Girl Stuff: Aka Nutrition and Menstruation, Handling cravings, Water Weight, Cramps, and Moodiness With Grace
Morgan Medeiros MSc
April 4, 2019

Nutrition and Menstruation to Handle SymptomsTrying to lose weight, only to have that time of the month throw a serious wrench in your best laid plans? We hear ya, sister.

While it may feel as though the deck is stacked against you, understanding why and how your body is reacting during menstruation can help alleviate some of your feelings of frustration (or downright anger).

Menstruation is characterized by alterations in the hormones called progesterone and estrogen.

Progesterone is the hormone most strongly associated with increased hunger and cravings as well as premenstrual water retention.

Prior to menstruation, leptin (an important satiety hormone) is also low; when progesterone is high and leptin is low, hunger is typically higher.

Alterations in neuropeptides in the brain (protein-like signaling molecules) also diminish your capacity to emotionally cope or compartmentalize thoughts, cravings, and emotions.

Cravings are driven by a combination of hormones and social/emotional history.

When serotonin (often called the “feel good hormone”) is low (as is the case surrounding the menstrual cycle), we tend to crave comfort in its various forms.

For many women, this means food, which is pleasurable and relatively easy to obtain (at least in the United States). Nutrition and menstruation symptoms share a close relationship.

Ultimately, what foods are available to you, what you find comforting, and what you have historically used to soothe or cope, will all factor into what you crave and how strongly you crave it.

Women in Tanzania, for example, are unlikely to crave the same foods as women in the United States, as the social construct and availability of food is different.

This is not to say that you don’t have free will, of course, just that alterations in hormones and neural signaling can provide an additional barrier in the week or so surrounding menstruation.

Nutrition and Menstruation Coping Strategies

  1. Fluid Retention: Consuming sufficient fluid will help reduce water retention to a degree but will not effectively eliminate the total volume of water retention associated with menstruation.
    It’s helpful to imagine standing on the scale holding a bowl of water around this time, as that is analogous to what is taking place.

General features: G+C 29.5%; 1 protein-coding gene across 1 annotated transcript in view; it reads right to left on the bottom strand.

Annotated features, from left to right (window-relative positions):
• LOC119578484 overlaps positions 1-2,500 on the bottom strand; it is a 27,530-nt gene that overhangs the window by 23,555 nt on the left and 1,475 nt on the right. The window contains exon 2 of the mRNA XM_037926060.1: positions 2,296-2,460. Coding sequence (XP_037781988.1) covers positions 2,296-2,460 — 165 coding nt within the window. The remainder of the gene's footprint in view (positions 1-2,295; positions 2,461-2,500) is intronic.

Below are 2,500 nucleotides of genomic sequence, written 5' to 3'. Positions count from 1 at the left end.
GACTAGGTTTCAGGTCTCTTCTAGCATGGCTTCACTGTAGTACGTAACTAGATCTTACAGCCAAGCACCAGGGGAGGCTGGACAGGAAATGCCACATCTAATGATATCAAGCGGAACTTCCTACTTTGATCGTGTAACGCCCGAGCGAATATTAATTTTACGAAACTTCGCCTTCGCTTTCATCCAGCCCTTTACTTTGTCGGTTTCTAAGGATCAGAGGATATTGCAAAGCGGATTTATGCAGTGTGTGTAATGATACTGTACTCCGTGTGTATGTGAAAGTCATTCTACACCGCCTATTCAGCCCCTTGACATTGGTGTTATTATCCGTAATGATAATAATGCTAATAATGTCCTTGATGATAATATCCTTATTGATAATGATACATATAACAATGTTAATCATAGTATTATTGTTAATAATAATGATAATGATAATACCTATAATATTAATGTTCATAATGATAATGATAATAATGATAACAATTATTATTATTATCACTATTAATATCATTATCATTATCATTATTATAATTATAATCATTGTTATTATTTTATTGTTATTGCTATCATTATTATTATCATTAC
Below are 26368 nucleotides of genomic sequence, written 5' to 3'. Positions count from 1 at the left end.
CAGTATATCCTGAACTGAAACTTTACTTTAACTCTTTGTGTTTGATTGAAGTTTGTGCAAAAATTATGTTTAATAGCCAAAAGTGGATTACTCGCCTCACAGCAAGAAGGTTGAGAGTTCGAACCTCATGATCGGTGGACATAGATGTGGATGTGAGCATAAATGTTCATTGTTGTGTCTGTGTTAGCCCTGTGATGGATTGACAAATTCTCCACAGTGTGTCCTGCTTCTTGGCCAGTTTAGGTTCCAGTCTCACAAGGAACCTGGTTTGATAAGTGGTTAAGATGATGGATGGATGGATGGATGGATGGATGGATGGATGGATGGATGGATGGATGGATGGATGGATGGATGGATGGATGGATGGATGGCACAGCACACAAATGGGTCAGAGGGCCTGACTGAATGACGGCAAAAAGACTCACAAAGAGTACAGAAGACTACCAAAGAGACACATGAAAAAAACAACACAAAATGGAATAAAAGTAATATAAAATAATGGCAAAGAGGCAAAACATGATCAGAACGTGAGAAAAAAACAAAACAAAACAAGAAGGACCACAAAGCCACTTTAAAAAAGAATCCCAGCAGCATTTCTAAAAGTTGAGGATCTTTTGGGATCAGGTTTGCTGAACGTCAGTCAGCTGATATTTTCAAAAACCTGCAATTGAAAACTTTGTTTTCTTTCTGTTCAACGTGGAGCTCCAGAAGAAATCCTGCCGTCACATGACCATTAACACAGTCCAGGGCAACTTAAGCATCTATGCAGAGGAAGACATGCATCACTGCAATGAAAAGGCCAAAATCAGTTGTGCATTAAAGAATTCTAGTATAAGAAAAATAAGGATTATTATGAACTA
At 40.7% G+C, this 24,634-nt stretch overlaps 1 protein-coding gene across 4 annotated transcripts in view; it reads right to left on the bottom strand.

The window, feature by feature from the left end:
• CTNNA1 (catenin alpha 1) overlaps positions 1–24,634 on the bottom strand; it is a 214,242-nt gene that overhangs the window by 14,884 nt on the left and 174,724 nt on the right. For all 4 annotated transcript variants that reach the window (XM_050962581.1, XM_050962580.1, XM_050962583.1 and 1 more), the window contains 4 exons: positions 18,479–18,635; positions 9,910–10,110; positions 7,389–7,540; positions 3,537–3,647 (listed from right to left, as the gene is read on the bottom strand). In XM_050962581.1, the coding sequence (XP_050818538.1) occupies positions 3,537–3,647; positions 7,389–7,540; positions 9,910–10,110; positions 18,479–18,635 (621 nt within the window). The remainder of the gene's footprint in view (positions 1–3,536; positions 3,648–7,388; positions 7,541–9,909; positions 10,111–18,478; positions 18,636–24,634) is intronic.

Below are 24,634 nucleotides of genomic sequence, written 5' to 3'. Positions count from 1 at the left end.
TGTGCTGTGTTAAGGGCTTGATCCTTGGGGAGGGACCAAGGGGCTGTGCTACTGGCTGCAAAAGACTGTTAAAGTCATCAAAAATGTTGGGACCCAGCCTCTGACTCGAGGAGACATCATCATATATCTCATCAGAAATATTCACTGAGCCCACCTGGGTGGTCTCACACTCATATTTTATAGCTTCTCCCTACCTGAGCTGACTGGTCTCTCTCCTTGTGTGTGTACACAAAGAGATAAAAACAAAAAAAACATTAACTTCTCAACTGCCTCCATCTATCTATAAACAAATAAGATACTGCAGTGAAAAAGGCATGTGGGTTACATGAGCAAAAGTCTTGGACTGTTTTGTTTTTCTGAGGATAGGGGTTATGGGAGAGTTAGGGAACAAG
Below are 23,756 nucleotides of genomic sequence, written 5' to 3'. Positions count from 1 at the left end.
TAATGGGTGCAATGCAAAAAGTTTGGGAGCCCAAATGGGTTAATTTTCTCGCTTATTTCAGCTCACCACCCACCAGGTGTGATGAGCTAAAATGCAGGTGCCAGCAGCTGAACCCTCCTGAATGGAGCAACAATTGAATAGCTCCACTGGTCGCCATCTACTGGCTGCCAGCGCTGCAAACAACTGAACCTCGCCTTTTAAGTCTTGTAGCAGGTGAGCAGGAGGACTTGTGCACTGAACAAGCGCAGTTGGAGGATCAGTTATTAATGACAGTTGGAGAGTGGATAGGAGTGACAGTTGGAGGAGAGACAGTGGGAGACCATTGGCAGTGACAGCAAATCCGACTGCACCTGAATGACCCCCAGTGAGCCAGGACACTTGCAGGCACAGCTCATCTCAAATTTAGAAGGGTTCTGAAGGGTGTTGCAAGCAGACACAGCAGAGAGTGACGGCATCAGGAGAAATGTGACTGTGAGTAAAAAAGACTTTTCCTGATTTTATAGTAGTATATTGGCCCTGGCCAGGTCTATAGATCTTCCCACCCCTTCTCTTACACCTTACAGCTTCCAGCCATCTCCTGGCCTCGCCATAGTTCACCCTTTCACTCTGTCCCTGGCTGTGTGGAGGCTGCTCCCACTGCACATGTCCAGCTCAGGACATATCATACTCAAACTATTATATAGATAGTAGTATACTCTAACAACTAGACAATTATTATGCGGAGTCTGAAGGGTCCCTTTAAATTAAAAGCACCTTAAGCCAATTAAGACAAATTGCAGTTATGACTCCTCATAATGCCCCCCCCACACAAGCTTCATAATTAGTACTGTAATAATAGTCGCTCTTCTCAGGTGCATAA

2. Environmental/Schedule Changes: If you have specific trigger foods/situations, do your best to avoid these during your period. Pay attention to your nutrition and menstruation link.
    Keep trigger foods out of the house, stay out of tempting areas like office break rooms, and consider creating a specific food plan that you stick to during your period.
    Use saltier meals to curb cravings for salty junk food, sate sweet cravings with fruit for flex cals, etc, which you may be less likely to overindulge in than say- chocolate- which you might normally use for your flex calories.
  3. Hit the Gym: Low levels of serotonin in the brain can cause you to crave comfort. Increasing endorphins through exercise is a good way to help rebalance brain chemistry.
    While cramps or other menstrual discomfort may prime you to skip a workout, working out can actually help relieve these symptoms as well as the emotional manifestations of menstruation.

Morgan Medeiros is a certified nutritionist, holding a both a Bachelor and Master’s Degree in Clinical Nutrition. Morgan completed her undergraduate education at Central Washington University, and her graduate education at Northeastern University. During her time as a graduate student, Morgan focused her area of expertise in health education, weight management, and behavioral change. Morgan has experience working in areas of nutritional neuroscience and disease prevention, obesity prevention, and weight loss. Morgan also works in areas of nutritional analysis and menu labeling for restaurants, where she is able to creatively bridge her interest in food culture and health education. In her free time, Morgan enjoys traveling, reading, writing, running, and spending time with her family and friends (including- most importantly- her dog, Clyde).

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